Below are comments and photos of the 1995 run.
Our weekend began by signing in at the Cass
Shops on Friday. The area looked eerie with the smoke and fog surrounding the engines.
I had seen Shays before but this was the first time I had seen a Heisler. The next day as we waited at the station for the
trains we talked with our fellow passengers, they came from all over. Several were from
other Live Steam Clubs. As the lunches were counted and sorted the trains backed out of
the smoky haze. After boarding our assigned train we
stopped at the water tower to fill the tanks before heading
up the mountain.
Shortly after leaving the yard we stopped for the first of many photo
opportunity. After finding a location the trains backed up, then ran forward past us. The
first train was pulled by Shay #2, the second train was double headed by Shay #4 and Heisler #6. As we climbed the
mountain the second train remained only a few feet behind so the photo car could film it with both video and still cameras.
(These Engineers are good.)
The track is steep, up to 11% grades, I was lucky that due to timing I
was able to get a shot of the double header on the hill. As
the trains climb higher I looked down to find a fire car
following, looking for fires the engines may have started. In case of fire all passenger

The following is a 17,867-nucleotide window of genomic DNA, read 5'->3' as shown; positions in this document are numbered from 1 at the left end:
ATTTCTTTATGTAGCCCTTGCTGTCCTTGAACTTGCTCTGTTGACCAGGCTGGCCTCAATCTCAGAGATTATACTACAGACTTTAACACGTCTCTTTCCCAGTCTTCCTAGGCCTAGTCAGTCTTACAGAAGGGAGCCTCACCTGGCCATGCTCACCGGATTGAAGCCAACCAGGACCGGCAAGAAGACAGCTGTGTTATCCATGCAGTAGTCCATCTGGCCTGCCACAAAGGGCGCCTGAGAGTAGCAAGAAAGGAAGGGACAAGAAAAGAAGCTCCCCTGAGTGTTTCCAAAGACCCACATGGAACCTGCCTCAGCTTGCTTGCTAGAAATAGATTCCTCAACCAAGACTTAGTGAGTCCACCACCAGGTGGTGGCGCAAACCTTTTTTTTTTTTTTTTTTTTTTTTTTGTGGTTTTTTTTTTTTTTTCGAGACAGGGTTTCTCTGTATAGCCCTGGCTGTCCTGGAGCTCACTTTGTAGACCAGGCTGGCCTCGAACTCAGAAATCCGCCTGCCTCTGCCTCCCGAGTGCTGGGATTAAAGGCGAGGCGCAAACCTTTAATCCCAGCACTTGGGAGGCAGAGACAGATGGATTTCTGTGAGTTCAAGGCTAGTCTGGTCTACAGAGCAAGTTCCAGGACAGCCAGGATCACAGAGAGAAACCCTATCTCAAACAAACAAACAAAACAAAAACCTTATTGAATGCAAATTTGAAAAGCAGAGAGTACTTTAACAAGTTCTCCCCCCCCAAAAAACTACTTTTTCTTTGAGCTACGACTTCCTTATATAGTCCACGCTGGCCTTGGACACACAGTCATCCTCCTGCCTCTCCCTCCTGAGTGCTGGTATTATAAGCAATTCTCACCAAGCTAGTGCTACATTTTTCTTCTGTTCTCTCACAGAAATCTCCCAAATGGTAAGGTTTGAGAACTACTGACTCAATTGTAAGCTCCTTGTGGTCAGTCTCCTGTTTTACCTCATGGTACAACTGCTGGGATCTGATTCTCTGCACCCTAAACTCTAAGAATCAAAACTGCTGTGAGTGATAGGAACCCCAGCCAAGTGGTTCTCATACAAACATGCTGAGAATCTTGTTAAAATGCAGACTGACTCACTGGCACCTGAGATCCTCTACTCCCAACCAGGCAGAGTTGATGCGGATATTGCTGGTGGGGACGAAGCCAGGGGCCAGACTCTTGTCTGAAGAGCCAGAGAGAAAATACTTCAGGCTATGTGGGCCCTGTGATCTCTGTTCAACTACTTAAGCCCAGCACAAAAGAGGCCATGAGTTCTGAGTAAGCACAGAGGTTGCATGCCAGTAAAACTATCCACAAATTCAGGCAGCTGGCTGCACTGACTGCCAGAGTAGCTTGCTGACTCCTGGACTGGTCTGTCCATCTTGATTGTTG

are to help in putting it out. Fortunately no problems this trip!
As we gain altitude the track becomes steeper and more twisted, the engines do slip from time to time, spinning
wheels until traction returns. At various points the trains are stopped for photo runbys. Half way we stopped for lunch
before continuing up hill. There are several old pieces of logging equipment here as well
as recreations of loggers cabins to explore. At this point the trains split up, the double
header going up to the top and the other going to the site of an abandoned and buried
At the top the locomotives start the final
climb. Shrouded in steam and smoke all that can be seen is a headlight, then part of
the first engine. Wheels slipping Shay #4 rumbles by with Heisler
#6 straining right behind. Once on top we were rewarded with a clear view of the countryside. After coming back down the mountain
with brakes squealing in protest we had dinner with the group and looked forward to
changing trains for the next days run.
The next day we were treated to a Locomotive
Race, well not really but it was impressive. On this trip we did not stop for lunch at
the half way point, instead we had lunch at the end of the lines. This was done to save
time since everyone needed to start for home for Monday work.
Group photo used with permission of Poul Pedersen
The CALS Cass trips are limited to 100 adults, 50 per train to make it
a fun non-crowded experience, its main objective is photography and sound recording
without other people or sounds getting in the way. From the number of repeat participants
we have we must be doing something right.